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Black Friday Blues

Yet again another Black Friday is come and gone. I promise I am not going to talk about the frustrating experiences disappointed Black Friday enthusiasts here in Nigeria have shared with me. I am not going to tell their stories how the network was always busy whenever they wanted to clinch those mouth-watering deals (sometimes 90 per cent discounts) and then when they finally get in, the said item would be labeled as sold.

Elsewhere such as the US, Black Friday deaths have been reported in big departmental stores like Macys and Wal-Mart. What can one say about these needless deaths? It is a Black Friday, after all.

I don’t even want to dabble into the various theories behind Black Friday but since we have also decided to take full ownership of this culture, can we please consider tailoring it to the length of our cloth just like our democracy? I am sure many of us still remember the homegrown democracy line sold to us eons ago by – you guessed – our homegrown politicians!

We are in recession and all these 50 per cent or even 90 per cent slashes on electronics and phones cannot help us; our homegrown needs are beyond those crazy and unrealistic deals always thrown around by smart business owners on Black Fridays.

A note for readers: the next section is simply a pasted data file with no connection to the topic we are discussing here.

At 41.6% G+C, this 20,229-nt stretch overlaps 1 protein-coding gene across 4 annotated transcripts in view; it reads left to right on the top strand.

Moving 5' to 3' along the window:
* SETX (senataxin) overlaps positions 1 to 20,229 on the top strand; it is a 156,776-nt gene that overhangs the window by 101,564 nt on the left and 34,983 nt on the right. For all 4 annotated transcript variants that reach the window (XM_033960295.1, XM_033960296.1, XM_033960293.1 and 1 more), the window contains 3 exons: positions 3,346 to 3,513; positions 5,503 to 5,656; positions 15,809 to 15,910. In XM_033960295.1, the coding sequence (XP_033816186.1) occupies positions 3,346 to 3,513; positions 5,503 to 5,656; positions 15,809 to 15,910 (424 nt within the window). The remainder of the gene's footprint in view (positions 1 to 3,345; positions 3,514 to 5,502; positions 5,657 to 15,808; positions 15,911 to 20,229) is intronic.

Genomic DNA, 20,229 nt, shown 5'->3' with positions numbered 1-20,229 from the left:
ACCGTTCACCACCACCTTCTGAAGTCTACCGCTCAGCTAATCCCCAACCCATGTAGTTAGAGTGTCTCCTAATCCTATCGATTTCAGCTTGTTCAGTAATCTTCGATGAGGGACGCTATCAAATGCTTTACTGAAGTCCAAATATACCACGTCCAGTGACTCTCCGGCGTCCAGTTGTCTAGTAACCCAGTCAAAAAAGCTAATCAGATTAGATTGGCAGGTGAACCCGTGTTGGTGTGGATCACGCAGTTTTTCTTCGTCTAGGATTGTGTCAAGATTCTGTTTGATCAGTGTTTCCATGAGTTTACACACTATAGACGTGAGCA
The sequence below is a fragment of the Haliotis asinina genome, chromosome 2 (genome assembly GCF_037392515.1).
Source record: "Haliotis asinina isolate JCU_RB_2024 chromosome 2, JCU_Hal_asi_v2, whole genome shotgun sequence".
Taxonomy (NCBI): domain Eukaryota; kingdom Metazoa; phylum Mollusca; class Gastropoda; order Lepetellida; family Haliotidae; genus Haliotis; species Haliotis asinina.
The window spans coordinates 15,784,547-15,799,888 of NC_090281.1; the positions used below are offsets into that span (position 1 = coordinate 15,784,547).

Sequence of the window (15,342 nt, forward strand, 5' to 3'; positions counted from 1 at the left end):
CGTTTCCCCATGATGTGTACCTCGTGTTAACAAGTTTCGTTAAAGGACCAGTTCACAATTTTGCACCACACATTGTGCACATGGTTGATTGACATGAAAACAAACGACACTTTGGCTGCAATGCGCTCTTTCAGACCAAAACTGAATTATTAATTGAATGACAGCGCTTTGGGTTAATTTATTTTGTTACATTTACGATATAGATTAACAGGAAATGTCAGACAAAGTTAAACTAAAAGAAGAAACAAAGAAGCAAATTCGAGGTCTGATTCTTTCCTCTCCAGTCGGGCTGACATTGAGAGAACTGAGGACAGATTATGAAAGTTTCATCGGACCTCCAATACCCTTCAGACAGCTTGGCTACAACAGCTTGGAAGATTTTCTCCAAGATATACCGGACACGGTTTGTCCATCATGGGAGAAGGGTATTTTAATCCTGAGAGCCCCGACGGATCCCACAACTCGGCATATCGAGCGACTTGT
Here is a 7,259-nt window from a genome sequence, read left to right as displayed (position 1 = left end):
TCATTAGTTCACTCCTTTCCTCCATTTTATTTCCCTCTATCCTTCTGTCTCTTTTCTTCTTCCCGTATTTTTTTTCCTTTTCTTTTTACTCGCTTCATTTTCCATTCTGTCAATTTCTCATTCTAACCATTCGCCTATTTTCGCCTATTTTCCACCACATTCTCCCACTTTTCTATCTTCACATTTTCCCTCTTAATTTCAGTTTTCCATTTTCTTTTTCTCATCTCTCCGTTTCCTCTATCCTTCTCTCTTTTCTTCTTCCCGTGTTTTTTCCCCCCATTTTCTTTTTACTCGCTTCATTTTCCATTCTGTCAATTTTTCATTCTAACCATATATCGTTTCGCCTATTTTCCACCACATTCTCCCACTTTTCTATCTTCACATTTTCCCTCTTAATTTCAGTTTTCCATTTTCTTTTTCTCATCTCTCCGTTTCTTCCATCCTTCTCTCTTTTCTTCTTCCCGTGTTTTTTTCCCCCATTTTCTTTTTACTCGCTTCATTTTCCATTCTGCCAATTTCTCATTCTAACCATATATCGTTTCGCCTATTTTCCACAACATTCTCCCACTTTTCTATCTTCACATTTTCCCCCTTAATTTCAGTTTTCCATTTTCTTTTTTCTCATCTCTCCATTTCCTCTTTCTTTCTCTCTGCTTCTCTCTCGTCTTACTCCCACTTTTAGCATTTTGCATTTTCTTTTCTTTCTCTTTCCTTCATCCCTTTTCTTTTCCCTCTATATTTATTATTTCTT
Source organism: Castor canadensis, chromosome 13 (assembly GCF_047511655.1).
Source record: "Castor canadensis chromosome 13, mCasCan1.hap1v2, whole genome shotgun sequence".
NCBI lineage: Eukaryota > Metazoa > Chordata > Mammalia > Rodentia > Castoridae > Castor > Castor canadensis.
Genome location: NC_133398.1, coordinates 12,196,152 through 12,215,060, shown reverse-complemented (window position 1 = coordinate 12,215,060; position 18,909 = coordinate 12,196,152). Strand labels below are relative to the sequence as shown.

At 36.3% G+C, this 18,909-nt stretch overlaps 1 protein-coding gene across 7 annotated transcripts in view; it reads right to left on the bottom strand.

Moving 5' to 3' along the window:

For instance, people have asked why landlordsand their agents cannot be like the rest of the global business community and accept only 50 per cent rent from tenants onBlack Fridays. We know what that can do for many families now, especially those living in Abuja.

There have also been whispers about bride price with emphasis on my state Imo, which is known for pre marriage lists usually long enough to hang an unprepared prospective groom with a lightweight bank account. A Black Friday’s 75 per cent slash will work wonders here.

The possibilities are endless and you are free to add yours to these.

But our greatest need in this country from where I stand is how to kill corruption before it kills us all. In case you are still in doubt of the monster’s present status just check with EFCC and be convinced that corruption is a full-blown and thriving industry in Nigeria. The country has been so violently and mindlesslly raped that it is a miracle it hasn’t fallen apart completely.

So, let’s do it this way going forward; can Black Fridays become Nigeria’s looting-free day. Okay, I get it, that’s asking for too much right? I will revise my prayer; can they give 50 per cent rebate on the looting quota of every Black Friday? That means they would only steal 50 per cent of whatever they had planned steal on that day?

Just imagine the 469 lawmakers in Abuja, the lawmakers in the states, state governors and their deputies, the ministers and especially the civil servants sheathing their looting swords just half way!

Schools will be built, roads will be repaired and more primary health care centres will appear in every local council in this country. Now that will be a better Black Friday for us, one we all can relate with.  Yes, I understand it would be a great sacrifice on their part but it won’t kill them.  And perhaps, 10 or 15 Black Fridays from now, Nigeria would be saved.

But who will sponsor the Black Friday bill and who will pass it to make this happen?

Maybe we should ask Google!

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